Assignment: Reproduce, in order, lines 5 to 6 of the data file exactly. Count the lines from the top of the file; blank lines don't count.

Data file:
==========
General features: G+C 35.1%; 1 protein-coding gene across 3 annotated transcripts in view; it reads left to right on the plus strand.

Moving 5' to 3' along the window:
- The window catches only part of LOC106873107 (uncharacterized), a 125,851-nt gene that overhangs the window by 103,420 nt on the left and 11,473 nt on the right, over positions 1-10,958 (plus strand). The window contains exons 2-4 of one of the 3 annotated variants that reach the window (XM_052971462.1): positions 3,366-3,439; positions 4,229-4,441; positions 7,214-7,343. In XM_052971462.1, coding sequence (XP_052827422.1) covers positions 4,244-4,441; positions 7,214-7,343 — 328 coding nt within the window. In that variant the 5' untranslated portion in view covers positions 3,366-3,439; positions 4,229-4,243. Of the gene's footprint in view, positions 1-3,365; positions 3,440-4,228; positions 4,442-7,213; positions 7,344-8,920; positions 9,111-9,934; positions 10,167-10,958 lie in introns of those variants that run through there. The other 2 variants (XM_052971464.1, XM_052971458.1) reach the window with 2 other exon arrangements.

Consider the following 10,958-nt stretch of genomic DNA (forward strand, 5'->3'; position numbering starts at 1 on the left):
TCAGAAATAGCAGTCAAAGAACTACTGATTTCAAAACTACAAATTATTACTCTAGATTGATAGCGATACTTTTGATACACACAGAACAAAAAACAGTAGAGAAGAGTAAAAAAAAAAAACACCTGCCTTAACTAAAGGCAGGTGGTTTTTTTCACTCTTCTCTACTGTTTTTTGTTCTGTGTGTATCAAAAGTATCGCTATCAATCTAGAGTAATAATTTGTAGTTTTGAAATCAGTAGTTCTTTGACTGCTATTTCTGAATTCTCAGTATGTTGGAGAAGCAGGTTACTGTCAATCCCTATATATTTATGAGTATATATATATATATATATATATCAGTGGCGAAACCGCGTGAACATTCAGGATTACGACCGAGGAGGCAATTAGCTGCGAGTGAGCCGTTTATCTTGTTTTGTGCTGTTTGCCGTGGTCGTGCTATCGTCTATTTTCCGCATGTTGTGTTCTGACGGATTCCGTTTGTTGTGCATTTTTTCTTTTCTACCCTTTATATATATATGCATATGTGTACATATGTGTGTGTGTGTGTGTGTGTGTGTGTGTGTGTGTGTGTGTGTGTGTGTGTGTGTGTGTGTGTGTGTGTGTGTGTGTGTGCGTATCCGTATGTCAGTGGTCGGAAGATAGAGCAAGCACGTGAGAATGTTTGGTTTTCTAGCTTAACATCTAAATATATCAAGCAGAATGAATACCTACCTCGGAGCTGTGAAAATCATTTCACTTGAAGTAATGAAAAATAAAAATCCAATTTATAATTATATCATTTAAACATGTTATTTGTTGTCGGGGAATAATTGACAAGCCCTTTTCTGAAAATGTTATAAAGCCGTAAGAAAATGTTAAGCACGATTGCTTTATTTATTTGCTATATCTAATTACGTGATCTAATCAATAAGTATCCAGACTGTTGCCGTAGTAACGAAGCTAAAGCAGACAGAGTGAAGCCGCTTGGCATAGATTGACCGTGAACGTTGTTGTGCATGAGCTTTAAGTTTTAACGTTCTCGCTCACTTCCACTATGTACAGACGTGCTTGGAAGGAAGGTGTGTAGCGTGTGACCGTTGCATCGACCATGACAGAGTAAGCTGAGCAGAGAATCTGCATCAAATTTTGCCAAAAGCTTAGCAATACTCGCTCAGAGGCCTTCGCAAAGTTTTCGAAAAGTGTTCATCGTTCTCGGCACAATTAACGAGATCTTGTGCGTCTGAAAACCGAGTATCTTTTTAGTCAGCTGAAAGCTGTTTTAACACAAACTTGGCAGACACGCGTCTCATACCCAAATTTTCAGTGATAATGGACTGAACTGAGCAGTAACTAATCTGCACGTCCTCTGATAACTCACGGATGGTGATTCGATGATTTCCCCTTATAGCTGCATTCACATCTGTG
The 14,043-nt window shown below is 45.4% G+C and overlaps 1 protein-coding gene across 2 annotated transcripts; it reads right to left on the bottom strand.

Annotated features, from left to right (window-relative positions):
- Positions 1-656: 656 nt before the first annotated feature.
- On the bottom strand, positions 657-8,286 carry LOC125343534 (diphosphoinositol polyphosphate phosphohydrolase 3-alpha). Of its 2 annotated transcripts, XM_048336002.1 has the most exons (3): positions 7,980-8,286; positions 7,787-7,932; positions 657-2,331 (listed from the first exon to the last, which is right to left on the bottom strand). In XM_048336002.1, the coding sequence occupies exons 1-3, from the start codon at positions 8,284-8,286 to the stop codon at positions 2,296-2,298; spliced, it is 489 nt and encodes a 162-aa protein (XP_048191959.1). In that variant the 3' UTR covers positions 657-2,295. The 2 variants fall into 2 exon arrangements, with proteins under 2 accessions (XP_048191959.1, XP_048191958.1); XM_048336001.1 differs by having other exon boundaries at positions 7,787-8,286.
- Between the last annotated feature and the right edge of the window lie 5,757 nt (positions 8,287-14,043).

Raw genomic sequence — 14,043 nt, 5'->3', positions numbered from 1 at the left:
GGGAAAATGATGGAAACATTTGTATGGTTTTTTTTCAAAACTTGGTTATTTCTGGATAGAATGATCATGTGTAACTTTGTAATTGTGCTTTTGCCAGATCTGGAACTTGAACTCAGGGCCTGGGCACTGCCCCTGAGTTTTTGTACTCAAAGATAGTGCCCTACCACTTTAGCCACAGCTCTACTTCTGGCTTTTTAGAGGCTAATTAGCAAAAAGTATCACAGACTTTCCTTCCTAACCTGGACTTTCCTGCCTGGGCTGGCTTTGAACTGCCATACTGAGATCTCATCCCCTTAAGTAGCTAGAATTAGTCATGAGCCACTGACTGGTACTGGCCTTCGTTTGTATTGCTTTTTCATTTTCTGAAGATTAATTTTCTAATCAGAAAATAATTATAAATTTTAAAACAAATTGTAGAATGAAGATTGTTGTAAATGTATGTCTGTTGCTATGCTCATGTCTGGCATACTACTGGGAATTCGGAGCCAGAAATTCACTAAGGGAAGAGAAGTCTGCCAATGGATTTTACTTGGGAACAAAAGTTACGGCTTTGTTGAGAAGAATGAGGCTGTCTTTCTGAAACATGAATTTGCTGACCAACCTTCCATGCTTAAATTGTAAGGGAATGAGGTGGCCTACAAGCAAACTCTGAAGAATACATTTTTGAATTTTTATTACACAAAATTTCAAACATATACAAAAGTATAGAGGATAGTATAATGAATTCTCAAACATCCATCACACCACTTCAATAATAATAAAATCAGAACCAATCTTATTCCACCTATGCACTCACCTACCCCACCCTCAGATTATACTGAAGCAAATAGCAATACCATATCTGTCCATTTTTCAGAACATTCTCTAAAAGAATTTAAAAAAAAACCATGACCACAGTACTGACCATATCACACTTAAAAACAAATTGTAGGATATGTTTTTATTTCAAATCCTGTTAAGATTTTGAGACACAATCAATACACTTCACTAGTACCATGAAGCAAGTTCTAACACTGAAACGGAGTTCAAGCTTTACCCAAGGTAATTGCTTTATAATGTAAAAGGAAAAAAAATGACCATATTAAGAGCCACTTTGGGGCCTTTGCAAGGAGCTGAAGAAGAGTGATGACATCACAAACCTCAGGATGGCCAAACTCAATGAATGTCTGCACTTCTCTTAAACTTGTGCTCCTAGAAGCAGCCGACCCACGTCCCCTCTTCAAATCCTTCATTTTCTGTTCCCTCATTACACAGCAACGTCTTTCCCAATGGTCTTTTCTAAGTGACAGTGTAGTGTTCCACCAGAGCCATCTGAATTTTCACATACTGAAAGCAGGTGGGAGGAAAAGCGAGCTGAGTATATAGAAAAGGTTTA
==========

TCAGAAATAGCAGTCAAAGAACTACTGATTTCAAAACTACAAATTATTACTCTAGATTGATAGCGATACTTTTGATACACACAGAACAAAAAACAGTAGAGAAGAGTAAAAAAAAAAAACACCTGCCTTAACTAAAGGCAGGTGGTTTTTTTCACTCTTCTCTACTGTTTTTTGTTCTGTGTGTATCAAAAGTATCGCTATCAATCTAGAGTAATAATTTGTAGTTTTGAAATCAGTAGTTCTTTGACTGCTATTTCTGAATTCTCAGTATGTTGGAGAAGCAGGTTACTGTCAATCCCTATATATTTATGAGTATATATATATATATATATATATCAGTGGCGAAACCGCGTGAACATTCAGGATTACGACCGAGGAGGCAATTAGCTGCGAGTGAGCCGTTTATCTTGTTTTGTGCTGTTTGCCGTGGTCGTGCTATCGTCTATTTTCCGCATGTTGTGTTCTGACGGATTCCGTTTGTTGTGCATTTTTTCTTTTCTACCCTTTATATATATATGCATATGTGTACATATGTGTGTGTGTGTGTGTGTGTGTGTGTGTGTGTGTGTGTGTGTGTGTGTGTGTGTGTGTGTGTGTGTGTGTGTGTGTGTGCGTATCCGTATGTCAGTGGTCGGAAGATAGAGCAAGCACGTGAGAATGTTTGGTTTTCTAGCTTAACATCTAAATATATCAAGCAGAATGAATACCTACCTCGGAGCTGTGAAAATCATTTCACTTGAAGTAATGAAAAATAAAAATCCAATTTATAATTATATCATTTAAACATGTTATTTGTTGTCGGGGAATAATTGACAAGCCCTTTTCTGAAAATGTTATAAAGCCGTAAGAAAATGTTAAGCACGATTGCTTTATTTATTTGCTATATCTAATTACGTGATCTAATCAATAAGTATCCAGACTGTTGCCGTAGTAACGAAGCTAAAGCAGACAGAGTGAAGCCGCTTGGCATAGATTGACCGTGAACGTTGTTGTGCATGAGCTTTAAGTTTTAACGTTCTCGCTCACTTCCACTATGTACAGACGTGCTTGGAAGGAAGGTGTGTAGCGTGTGACCGTTGCATCGACCATGACAGAGTAAGCTGAGCAGAGAATCTGCATCAAATTTTGCCAAAAGCTTAGCAATACTCGCTCAGAGGCCTTCGCAAAGTTTTCGAAAAGTGTTCATCGTTCTCGGCACAATTAACGAGATCTTGTGCGTCTGAAAACCGAGTATCTTTTTAGTCAGCTGAAAGCTGTTTTAACACAAACTTGGCAGACACGCGTCTCATACCCAAATTTTCAGTGATAATGGACTGAACTGAGCAGTAACTAATCTGCACGTCCTCTGATAACTCACGGATGGTGATTCGATGATTTCCCCTTATAGCTGCATTCACATCTGTG
The 14,043-nt window shown below is 45.4% G+C and overlaps 1 protein-coding gene across 2 annotated transcripts; it reads right to left on the bottom strand.